This is close to what I do. I thin the yogurt with water, add quite a bit of dried mint and season with salt. I put it in a bowl, add chopped cucumbers, a small clove of minced garlic, stir, and eat it like a cold cucumber soup. You’re right, it’s yummy and so healthy!

  • Kathleen Baha

    I put mint extract in my green tea. Tastes so much better. I need to plant some mint…I hear it’s invasive, so I should have plenty in no time.

    • Ryan Silver

      just ate some from my garden!

      • Gail

        we live in Northern Ontario..will it grow there?

  • Kathleen Baha

    Dried or fresh mint is also delicious sprinkled on ratatouille, or any kind of grilled vegetables.

  • Daniel Duffy

    I have been cooking, mint and Marijuana leaves into chicken soup because of bad gut issues. Issues in gut will land me in hospital for the surgeon if I’m not extremely careful.
    Has it helped?
    To a certain degree I will say absolutely. The blend I use is spearmint leaves, Marijuana leaves. (You do not get high on these leaves)(I have a medical prescription for that, and make into various medicines used by various people for results that should be shared with world). Sorry, back on topic, Garlic, and ginger. Those four main ingredients simmered into the pasture chicken Organic fed. Of course carrots and few other diced vegetable’s also and this is nearly a daily food for me. I have lost 60lbs in a year. but like I said so far this has kept me away from a messy situation. Any new information on any roots, leaves, or herbs is valuable. I can not recommend potatoes for that soup as they contain Gluten, and if you are gluten sensitive don’t add them. Many of us are becoming Gluten sensitive because of Milk and cheese. We are the only creature known on this planet that uses the milk of a different species. We are also the only species that continues to use milk after we are weaned. Go figure. Cows milk makes a calf put on hundreds of pounds first year. It doesn’t matter that your using 1%. its not made for us and regardless of what doctors from earlier generations say milk is a main cause Siliac Sprue which is the Grandmother of all Gluten illnesses. We cant digest milk products without putting out way more saliva and acid than we are designed to produce. Read up a bit, milk is behind many diseases in the Western World. Even archeologists are seeing and extreme change in bone and teeth disorders in those countries that start eating western foods. The proof is positive that milk causes many problems. If ya gotta have it Use Mint. I’m sorry if I bored you with this. I am concerned about our diet and how it will change in the future. And it will!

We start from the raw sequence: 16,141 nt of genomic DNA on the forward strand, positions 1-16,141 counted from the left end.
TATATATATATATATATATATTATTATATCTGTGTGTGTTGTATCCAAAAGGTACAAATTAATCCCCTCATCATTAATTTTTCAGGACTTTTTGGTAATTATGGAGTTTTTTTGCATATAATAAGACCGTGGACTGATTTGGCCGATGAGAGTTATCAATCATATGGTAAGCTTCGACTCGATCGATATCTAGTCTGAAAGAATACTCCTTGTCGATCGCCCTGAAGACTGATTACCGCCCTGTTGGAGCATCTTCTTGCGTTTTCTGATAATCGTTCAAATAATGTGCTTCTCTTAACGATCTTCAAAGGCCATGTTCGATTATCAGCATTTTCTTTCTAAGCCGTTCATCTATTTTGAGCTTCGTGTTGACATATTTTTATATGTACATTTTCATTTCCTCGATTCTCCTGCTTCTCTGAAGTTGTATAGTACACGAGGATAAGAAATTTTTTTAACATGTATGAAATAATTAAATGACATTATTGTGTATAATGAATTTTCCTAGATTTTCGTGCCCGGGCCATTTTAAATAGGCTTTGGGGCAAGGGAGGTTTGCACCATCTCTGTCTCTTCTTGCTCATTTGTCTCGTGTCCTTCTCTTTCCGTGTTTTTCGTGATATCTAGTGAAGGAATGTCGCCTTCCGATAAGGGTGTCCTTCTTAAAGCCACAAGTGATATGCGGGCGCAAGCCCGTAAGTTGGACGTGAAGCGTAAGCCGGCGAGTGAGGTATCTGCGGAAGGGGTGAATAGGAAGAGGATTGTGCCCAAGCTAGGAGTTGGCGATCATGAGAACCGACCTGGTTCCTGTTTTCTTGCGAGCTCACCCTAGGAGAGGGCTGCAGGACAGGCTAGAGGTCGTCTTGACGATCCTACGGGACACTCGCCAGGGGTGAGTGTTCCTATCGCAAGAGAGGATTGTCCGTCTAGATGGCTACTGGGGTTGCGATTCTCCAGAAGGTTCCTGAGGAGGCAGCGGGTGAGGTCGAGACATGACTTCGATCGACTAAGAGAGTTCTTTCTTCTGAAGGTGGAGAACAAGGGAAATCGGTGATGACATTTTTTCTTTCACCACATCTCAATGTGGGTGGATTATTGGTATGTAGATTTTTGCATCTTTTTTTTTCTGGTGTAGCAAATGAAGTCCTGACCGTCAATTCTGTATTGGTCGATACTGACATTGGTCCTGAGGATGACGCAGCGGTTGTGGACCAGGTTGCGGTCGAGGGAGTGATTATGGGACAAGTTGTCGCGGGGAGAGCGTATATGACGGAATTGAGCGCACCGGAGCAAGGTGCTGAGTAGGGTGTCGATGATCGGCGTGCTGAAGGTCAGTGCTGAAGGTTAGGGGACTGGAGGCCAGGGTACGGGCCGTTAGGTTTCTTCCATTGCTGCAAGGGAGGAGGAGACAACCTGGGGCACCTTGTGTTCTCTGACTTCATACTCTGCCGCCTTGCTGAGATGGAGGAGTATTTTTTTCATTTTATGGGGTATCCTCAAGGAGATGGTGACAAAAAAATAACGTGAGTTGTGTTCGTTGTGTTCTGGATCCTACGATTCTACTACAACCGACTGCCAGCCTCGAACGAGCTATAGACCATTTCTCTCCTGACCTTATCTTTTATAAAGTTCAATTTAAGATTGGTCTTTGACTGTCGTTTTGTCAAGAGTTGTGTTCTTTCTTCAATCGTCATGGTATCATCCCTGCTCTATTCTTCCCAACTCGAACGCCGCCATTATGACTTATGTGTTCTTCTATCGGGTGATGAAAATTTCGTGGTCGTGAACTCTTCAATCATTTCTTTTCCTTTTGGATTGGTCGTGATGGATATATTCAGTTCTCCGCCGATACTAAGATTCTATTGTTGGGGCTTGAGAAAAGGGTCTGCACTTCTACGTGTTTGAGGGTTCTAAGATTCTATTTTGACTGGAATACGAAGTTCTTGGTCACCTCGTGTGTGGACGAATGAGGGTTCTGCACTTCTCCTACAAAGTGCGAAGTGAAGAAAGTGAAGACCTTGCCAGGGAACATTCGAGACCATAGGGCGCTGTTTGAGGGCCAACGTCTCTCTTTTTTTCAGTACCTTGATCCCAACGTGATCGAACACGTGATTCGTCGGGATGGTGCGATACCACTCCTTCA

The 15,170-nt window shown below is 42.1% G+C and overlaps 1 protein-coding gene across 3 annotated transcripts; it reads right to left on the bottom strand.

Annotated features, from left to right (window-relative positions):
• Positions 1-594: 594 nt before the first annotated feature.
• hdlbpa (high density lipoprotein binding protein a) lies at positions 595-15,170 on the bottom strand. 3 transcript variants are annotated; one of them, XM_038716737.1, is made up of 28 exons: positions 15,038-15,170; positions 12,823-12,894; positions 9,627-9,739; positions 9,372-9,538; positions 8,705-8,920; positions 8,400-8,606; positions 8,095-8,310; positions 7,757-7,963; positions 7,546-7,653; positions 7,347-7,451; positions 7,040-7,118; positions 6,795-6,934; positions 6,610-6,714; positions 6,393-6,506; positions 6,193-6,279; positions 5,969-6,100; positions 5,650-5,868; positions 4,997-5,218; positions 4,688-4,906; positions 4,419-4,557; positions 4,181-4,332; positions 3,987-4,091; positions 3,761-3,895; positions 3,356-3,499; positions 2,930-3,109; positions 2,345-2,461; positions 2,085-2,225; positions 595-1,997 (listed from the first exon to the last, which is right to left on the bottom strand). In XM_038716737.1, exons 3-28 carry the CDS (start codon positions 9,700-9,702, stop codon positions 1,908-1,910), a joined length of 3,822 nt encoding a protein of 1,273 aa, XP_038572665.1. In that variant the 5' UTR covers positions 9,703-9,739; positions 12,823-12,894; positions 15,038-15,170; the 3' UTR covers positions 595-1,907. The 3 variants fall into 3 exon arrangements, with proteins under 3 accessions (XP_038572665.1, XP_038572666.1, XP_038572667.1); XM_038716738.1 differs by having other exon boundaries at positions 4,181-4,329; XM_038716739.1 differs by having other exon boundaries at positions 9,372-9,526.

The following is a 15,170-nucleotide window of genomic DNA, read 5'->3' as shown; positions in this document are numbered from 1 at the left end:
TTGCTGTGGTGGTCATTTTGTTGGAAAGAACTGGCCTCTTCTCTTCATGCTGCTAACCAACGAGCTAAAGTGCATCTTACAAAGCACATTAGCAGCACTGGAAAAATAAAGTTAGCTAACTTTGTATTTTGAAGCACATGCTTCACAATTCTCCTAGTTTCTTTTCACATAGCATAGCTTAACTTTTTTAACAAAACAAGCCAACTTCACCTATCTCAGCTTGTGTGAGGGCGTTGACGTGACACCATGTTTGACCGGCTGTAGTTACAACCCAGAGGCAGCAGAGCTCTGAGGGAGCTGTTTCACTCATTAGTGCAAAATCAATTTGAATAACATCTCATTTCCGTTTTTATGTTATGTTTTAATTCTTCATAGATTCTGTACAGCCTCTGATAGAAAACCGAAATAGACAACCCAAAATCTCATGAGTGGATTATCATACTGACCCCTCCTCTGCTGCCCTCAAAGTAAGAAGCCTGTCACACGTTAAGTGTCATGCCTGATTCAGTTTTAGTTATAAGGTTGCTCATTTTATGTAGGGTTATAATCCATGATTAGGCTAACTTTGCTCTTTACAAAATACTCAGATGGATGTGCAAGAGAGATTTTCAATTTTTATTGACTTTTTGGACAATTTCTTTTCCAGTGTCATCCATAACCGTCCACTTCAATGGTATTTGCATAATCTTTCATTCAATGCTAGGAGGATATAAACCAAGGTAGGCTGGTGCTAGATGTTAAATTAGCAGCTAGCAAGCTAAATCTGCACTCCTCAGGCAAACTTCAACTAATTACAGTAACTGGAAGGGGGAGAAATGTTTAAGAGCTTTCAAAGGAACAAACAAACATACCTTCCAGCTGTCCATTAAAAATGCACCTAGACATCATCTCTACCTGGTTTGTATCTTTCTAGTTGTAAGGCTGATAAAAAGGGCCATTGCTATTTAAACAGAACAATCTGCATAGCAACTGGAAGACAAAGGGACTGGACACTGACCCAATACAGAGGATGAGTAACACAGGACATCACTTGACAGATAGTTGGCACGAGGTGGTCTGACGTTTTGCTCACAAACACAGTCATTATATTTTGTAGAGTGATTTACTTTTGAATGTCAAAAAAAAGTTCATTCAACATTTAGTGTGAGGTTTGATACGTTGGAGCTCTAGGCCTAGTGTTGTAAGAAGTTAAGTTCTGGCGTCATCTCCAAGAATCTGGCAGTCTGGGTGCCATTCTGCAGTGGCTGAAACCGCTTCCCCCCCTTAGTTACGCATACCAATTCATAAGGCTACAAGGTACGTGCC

• meme

      Potatoes do not have gluten in them. It is how they are prepared or cooked that can be where a food containing gluten is added. Often prepared frozen chips are coated in wheat flour.

  • Amber

    I planted a mint plant in my garden a few months ago to repel pests, and it has overgrown. I just go get some leaves from the plant anytime I have stomach trouble or irritated skin. Works like a charm!

  • Michelle

    I had shared this recipe on my Facebook and someone asked me if mint is gluten free. I don’t know the answer to this question. My guess would be no, but he has problems with gluten. Does anyone have a site I can go to that would give this piece of information? Thank you in advance for any suggestions given! Have a blessed day!!

    • erik

      gluten is only in grains like wheat, rye

      Btw Mint is an herb, not a grain

    • Rachel (Rachel’s Kitchen NZ)

      Hi Michelle – yes, fresh mint, as are most herbs and vegetables is gluten-free

  • Abul Kalam Azad

    Great job. Thanks for sharing with us.

  • mut mat

    I love mint so much ! Think im going 2 name my child Mint

  • Evan

    Don’t forget that you can make Mojito’s

  • Cathy Reeves

    How much mint and hot much water

  • karma

    i wonder if help with sinusitis problems

  • http://Facebook Diana

    Where can I find mint to plant? Oregano are one of a kind of mint?

    • Meenakshi Nagdeve

      Hello Diana, Mint is different from Oregano. You may check your local market for seeds or plants of mint.

  • Nayyer Mumtaz

    These are very informative I will try it my self and sugest to others to follow